Facing challenges after life of working

When Charles Aznavour wrote “Yesterday When I Was Young,” he touched on a theme that resonates with so many of us. I retired early last spring after a 40-plus year career on Wall Street, preceded by careers in television news and local NYC government, working for Mayor John Lindsay.

I soon learned that my newfound challenges, frustrations, disappointments and fears are not unique to me, but are happening to so many of us, as our lives suddenly take a 180-degree turn. It is not simply about age, tho I’ll address that in a later column, but a realization that suddenly nothing seems familiar (although it is really a gradual process). We start to eat differently; we deal with a whole new set of doctors and medications; our exercise regime shifts; shopping is different; our travel habits change; our relationships with friends and family evolve; and nothing seems the way it was throughout our working lives.

I have always worked. I grew up in Westchester County in a lower middle class family. My father died when I was only 12, and my mother worked full-time to support me and my younger sister.

As soon as I turned 16 and got my “working papers,” I took two buses summer days to work at Korvette’s department store, and when I was older I worked as a counselor at summer camps to help pay for college. I then worked my way through college in the cafeteria and library (in combination with loans and scholarships), and knew I’d have to have a job lined up the moment I graduated.

It was startling to learn that this new retirement gig is nothing like my prior life — the high heels replaced with sneakers; the suits and dresses with yoga pants and T-shirts; the corporate gym with walking on my road trying to avoid the local pit bull and the poison ivy; restaurant dining with takeout pizza; and subways, buses and taxis with my own Subaru (my very first car).

Accustomed to an intense working day, I initially busied myself going through closets and cleaning the basement, meeting friends for lunch (I’d not taken a real lunch break in over 40 years), sleeping late ( I’d spent decades setting my alarm for 5:30 a.m. to go to the gym before work); and getting my first dog and suddenly becoming a “ dog person” (growing up in apartment houses, my pets were turtles and parakeets and goldfish, and then cats once I lived in NYC). Somehow I managed to fill my day, and then late last spring I left NYC for good, and that just drove home how much my life was changing .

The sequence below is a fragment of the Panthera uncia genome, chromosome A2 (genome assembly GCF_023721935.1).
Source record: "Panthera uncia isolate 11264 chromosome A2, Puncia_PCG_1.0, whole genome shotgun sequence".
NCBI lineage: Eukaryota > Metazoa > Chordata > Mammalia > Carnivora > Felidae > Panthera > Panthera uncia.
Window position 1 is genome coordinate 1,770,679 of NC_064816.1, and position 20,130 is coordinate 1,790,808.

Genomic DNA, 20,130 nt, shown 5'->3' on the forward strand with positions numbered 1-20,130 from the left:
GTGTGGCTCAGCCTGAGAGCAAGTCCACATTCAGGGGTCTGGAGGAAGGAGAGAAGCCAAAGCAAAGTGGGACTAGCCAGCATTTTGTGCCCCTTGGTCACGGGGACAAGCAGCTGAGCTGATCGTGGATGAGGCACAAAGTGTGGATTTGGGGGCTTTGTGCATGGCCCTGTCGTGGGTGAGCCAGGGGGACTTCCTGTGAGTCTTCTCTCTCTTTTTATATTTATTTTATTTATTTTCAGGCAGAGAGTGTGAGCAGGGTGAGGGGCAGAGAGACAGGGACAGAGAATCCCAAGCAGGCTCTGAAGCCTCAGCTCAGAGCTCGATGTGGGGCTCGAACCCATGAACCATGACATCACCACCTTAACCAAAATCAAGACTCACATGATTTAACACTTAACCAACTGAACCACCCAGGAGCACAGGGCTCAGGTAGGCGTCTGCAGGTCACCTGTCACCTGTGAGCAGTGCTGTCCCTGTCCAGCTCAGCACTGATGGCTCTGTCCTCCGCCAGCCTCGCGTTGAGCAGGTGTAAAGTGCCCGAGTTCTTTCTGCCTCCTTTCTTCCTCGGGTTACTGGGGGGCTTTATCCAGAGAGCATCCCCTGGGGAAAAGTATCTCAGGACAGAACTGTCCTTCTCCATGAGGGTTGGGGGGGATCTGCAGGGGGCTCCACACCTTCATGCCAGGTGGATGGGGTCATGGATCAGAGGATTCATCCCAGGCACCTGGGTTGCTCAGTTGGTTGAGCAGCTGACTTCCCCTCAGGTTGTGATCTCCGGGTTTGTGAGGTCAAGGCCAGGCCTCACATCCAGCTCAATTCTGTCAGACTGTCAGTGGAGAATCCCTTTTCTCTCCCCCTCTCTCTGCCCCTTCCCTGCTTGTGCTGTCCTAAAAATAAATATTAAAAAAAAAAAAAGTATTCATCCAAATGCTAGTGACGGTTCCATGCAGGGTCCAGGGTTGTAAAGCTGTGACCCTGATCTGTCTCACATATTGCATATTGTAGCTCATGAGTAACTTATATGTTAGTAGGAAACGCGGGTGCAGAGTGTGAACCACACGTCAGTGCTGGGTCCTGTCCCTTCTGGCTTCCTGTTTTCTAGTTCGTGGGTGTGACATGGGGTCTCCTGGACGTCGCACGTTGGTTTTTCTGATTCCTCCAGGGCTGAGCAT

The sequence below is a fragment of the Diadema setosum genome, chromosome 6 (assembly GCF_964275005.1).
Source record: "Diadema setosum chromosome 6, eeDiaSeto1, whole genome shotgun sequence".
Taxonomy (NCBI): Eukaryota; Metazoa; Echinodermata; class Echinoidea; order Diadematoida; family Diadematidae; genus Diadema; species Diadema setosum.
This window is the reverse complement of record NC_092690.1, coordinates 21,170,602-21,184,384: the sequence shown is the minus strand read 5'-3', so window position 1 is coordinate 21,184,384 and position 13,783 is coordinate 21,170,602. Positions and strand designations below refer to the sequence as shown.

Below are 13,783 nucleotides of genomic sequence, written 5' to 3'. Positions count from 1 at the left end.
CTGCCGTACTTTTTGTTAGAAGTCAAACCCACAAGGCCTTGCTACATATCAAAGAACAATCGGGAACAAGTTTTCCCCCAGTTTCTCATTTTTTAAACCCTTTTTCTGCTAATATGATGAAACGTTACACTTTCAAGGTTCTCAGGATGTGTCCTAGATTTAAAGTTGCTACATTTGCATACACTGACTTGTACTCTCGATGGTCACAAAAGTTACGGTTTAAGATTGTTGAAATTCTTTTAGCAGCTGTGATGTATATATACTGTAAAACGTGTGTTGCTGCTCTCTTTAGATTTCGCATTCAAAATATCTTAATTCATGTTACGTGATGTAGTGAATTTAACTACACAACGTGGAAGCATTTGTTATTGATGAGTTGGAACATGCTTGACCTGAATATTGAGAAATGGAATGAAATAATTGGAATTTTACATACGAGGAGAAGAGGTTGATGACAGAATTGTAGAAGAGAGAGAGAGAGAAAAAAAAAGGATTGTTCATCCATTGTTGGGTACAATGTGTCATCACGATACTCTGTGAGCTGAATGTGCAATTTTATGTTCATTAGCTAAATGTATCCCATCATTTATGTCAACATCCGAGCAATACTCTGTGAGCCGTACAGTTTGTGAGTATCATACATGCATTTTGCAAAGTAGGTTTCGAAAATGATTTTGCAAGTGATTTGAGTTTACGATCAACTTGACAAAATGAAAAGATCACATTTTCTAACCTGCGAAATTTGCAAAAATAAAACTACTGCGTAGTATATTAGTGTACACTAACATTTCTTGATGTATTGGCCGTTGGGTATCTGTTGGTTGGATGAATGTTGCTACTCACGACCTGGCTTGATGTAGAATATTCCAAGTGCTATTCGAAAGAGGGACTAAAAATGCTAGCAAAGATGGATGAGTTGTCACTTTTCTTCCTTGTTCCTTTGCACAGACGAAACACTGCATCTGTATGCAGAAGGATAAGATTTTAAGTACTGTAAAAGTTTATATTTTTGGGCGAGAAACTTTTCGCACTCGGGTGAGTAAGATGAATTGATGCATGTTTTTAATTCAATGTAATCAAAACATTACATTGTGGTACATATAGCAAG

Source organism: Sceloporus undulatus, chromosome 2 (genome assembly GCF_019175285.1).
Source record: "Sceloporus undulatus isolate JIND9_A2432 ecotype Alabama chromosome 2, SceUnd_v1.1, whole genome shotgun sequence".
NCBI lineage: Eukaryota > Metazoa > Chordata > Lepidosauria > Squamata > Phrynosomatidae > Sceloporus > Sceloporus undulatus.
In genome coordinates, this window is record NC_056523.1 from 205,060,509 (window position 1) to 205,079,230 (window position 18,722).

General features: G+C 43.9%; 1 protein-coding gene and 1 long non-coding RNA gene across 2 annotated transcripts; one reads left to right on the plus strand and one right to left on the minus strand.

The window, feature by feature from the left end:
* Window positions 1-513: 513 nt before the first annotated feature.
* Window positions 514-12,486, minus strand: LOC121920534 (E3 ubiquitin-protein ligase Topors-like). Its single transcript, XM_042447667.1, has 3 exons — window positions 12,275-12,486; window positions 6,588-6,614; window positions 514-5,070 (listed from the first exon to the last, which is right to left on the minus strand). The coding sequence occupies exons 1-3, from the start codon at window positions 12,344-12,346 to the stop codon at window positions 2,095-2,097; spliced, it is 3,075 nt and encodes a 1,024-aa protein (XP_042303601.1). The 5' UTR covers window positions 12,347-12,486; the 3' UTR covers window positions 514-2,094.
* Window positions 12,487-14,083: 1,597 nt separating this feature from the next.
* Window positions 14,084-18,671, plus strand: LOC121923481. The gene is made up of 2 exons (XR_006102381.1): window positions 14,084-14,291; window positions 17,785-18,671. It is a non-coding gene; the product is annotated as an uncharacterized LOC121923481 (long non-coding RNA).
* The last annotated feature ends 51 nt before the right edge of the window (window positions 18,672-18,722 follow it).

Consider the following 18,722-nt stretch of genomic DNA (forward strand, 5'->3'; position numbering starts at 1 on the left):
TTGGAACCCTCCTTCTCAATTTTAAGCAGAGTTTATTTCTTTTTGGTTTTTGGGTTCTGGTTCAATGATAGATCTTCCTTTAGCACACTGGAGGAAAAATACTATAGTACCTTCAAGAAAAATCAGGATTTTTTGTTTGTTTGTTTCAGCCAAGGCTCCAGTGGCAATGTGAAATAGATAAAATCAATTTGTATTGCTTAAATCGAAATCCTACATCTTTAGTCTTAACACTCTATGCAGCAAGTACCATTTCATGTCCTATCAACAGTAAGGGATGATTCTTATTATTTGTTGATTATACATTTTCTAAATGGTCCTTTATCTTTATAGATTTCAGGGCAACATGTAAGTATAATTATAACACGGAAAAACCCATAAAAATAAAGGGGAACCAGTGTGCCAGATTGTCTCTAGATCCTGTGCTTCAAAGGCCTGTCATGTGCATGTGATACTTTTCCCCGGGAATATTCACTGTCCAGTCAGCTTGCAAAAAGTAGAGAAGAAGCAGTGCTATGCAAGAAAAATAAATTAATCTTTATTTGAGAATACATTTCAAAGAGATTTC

So here I am trying to figure out what next, and I struggle. I love sleeping in, but feel guilty. I enjoy having friends for brunch and dinner, but miss dining out. It’s so much more efficient doing my own nails — now quite short — but I miss treating myself to manicures. I love the quiet on my road, but I miss the energy of the City. Then there are all the new things I worry about, like black ice on the road or running out of gas, CVS not having one of my many new medications, or running out of Oatmilk, the house being a mess when someone drops in unexpectedly, new aches and pains I can’t figure out, slipping on the ice, the deer eating my flowers, the dog eating the meat we took out for dinner, and so much more. These may sound like silly problems, and I am keenly aware that we live in a world and at a time when so many are suffering with very serious challenges, but for the purposes of this column, I hope to address the many issues that confront so many of us who, in one way or another, are just trying to acclimate to this new chapter in our life. I have actually compiled a list of 50 possible topics, but I expect many more will come to mind as I start to write.

Please feel free to reach out to me with your thoughts or questions at Gweng@millertonnews.com

Gwen Greene is retired and lives in Pine Plains with her partner Dennis, her puppy Charlie, and 2 Angus cows, also retired.

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